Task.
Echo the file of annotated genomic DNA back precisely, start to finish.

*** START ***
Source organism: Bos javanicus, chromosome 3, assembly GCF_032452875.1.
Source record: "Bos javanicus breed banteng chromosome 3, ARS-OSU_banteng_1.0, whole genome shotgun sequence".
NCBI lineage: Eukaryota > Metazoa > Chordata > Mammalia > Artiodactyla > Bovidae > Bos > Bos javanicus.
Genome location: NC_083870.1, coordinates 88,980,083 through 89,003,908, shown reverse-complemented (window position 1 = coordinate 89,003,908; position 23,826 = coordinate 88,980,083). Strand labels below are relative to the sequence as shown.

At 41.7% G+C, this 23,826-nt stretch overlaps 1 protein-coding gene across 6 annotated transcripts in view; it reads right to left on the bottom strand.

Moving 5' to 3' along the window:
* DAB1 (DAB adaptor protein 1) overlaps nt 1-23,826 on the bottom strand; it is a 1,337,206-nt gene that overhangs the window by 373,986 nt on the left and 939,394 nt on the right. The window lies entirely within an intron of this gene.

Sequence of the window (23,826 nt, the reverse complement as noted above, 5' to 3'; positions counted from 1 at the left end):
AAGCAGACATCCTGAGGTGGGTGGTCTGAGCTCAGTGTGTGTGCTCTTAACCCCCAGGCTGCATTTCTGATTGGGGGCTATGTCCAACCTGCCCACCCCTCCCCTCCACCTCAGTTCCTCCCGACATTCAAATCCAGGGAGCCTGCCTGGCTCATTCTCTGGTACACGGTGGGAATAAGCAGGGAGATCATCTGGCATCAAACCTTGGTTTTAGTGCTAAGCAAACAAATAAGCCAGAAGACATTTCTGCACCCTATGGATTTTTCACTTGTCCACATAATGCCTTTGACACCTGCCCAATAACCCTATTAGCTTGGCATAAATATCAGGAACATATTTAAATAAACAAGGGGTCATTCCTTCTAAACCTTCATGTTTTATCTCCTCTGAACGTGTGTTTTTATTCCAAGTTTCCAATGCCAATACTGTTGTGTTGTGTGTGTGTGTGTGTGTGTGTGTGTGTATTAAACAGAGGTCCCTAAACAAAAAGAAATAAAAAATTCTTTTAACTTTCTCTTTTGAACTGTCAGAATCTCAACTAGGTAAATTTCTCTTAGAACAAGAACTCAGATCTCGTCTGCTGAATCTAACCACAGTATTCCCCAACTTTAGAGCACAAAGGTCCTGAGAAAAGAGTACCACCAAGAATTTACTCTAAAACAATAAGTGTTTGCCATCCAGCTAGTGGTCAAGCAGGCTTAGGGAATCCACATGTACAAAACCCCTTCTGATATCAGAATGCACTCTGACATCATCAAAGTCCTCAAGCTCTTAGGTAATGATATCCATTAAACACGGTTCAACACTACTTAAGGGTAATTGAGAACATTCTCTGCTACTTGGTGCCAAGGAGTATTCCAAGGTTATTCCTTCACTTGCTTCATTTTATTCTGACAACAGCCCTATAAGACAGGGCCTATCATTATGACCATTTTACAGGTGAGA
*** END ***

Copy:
Source organism: Bos javanicus, chromosome 3, assembly GCF_032452875.1.
Source record: "Bos javanicus breed banteng chromosome 3, ARS-OSU_banteng_1.0, whole genome shotgun sequence".
NCBI lineage: Eukaryota > Metazoa > Chordata > Mammalia > Artiodactyla > Bovidae > Bos > Bos javanicus.
Genome location: NC_083870.1, coordinates 88,980,083 through 89,003,908, shown reverse-complemented (window position 1 = coordinate 89,003,908; position 23,826 = coordinate 88,980,083). Strand labels below are relative to the sequence as shown.

At 41.7% G+C, this 23,826-nt stretch overlaps 1 protein-coding gene across 6 annotated transcripts in view; it reads right to left on the bottom strand.

Moving 5' to 3' along the window:
* DAB1 (DAB adaptor protein 1) overlaps nt 1-23,826 on the bottom strand; it is a 1,337,206-nt gene that overhangs the window by 373,986 nt on the left and 939,394 nt on the right. The window lies entirely within an intron of this gene.

Sequence of the window (23,826 nt, the reverse complement as noted above, 5' to 3'; positions counted from 1 at the left end):
AAGCAGACATCCTGAGGTGGGTGGTCTGAGCTCAGTGTGTGTGCTCTTAACCCCCAGGCTGCATTTCTGATTGGGGGCTATGTCCAACCTGCCCACCCCTCCCCTCCACCTCAGTTCCTCCCGACATTCAAATCCAGGGAGCCTGCCTGGCTCATTCTCTGGTACACGGTGGGAATAAGCAGGGAGATCATCTGGCATCAAACCTTGGTTTTAGTGCTAAGCAAACAAATAAGCCAGAAGACATTTCTGCACCCTATGGATTTTTCACTTGTCCACATAATGCCTTTGACACCTGCCCAATAACCCTATTAGCTTGGCATAAATATCAGGAACATATTTAAATAAACAAGGGGTCATTCCTTCTAAACCTTCATGTTTTATCTCCTCTGAACGTGTGTTTTTATTCCAAGTTTCCAATGCCAATACTGTTGTGTTGTGTGTGTGTGTGTGTGTGTGTGTGTGTATTAAACAGAGGTCCCTAAACAAAAAGAAATAAAAAATTCTTTTAACTTTCTCTTTTGAACTGTCAGAATCTCAACTAGGTAAATTTCTCTTAGAACAAGAACTCAGATCTCGTCTGCTGAATCTAACCACAGTATTCCCCAACTTTAGAGCACAAAGGTCCTGAGAAAAGAGTACCACCAAGAATTTACTCTAAAACAATAAGTGTTTGCCATCCAGCTAGTGGTCAAGCAGGCTTAGGGAATCCACATGTACAAAACCCCTTCTGATATCAGAATGCACTCTGACATCATCAAAGTCCTCAAGCTCTTAGGTAATGATATCCATTAAACACGGTTCAACACTACTTAAGGGTAATTGAGAACATTCTCTGCTACTTGGTGCCAAGGAGTATTCCAAGGTTATTCCTTCACTTGCTTCATTTTATTCTGACAACAGCCCTATAAGACAGGGCCTATCATTATGACCATTTTACAGGTGAGA